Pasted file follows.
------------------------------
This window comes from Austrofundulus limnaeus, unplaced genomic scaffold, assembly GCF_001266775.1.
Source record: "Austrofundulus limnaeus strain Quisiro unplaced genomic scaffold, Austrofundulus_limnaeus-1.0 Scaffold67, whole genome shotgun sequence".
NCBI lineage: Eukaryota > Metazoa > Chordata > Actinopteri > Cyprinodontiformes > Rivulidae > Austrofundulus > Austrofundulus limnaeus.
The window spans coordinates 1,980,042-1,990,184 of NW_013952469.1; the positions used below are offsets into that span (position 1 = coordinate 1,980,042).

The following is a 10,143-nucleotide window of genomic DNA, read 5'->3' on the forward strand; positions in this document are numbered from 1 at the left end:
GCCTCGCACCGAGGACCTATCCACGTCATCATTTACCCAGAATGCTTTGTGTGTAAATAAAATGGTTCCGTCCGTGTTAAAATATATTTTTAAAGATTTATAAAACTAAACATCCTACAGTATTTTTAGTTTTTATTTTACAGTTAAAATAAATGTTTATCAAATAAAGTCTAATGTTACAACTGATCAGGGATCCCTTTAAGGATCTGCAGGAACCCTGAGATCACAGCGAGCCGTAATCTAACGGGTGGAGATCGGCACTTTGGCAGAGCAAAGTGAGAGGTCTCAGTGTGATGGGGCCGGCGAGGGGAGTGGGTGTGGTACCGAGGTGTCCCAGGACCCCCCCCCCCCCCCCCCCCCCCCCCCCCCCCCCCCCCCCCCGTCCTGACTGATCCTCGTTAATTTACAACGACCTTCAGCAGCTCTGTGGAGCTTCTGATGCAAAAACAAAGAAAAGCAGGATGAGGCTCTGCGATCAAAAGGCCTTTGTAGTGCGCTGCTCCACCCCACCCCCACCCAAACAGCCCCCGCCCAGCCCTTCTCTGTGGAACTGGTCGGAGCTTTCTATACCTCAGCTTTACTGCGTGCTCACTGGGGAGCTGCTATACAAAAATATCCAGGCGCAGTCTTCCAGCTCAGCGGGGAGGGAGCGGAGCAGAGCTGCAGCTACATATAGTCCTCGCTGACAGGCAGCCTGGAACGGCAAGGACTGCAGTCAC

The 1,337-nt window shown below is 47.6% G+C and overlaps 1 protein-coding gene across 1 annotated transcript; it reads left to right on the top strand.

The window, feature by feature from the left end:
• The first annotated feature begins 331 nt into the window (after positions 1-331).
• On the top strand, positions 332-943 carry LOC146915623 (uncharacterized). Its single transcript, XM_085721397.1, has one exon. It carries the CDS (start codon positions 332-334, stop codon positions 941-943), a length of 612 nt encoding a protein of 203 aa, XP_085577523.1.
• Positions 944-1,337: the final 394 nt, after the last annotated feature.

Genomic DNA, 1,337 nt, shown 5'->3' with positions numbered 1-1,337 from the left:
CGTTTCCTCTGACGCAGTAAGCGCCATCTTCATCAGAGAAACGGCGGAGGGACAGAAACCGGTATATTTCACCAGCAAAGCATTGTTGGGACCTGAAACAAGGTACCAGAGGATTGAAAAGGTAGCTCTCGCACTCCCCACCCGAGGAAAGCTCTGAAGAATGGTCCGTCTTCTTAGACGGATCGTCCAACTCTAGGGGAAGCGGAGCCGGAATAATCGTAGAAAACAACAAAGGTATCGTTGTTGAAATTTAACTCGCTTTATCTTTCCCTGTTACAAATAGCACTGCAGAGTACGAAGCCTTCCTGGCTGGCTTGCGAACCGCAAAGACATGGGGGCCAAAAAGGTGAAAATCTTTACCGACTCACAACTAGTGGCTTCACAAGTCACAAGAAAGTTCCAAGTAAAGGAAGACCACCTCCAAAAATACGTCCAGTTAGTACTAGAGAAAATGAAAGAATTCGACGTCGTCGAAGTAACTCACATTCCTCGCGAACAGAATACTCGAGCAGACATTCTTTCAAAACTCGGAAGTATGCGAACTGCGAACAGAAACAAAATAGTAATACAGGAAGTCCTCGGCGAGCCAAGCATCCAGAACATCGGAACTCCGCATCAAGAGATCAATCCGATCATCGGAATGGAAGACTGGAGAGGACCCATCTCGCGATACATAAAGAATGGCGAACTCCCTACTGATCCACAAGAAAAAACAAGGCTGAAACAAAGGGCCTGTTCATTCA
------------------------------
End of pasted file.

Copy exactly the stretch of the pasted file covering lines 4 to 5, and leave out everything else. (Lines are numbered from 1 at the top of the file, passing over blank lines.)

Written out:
The window spans coordinates 1,980,042-1,990,184 of NW_013952469.1; the positions used below are offsets into that span (position 1 = coordinate 1,980,042).

The following is a 10,143-nucleotide window of genomic DNA, read 5'->3' on the forward strand; positions in this document are numbered from 1 at the left end: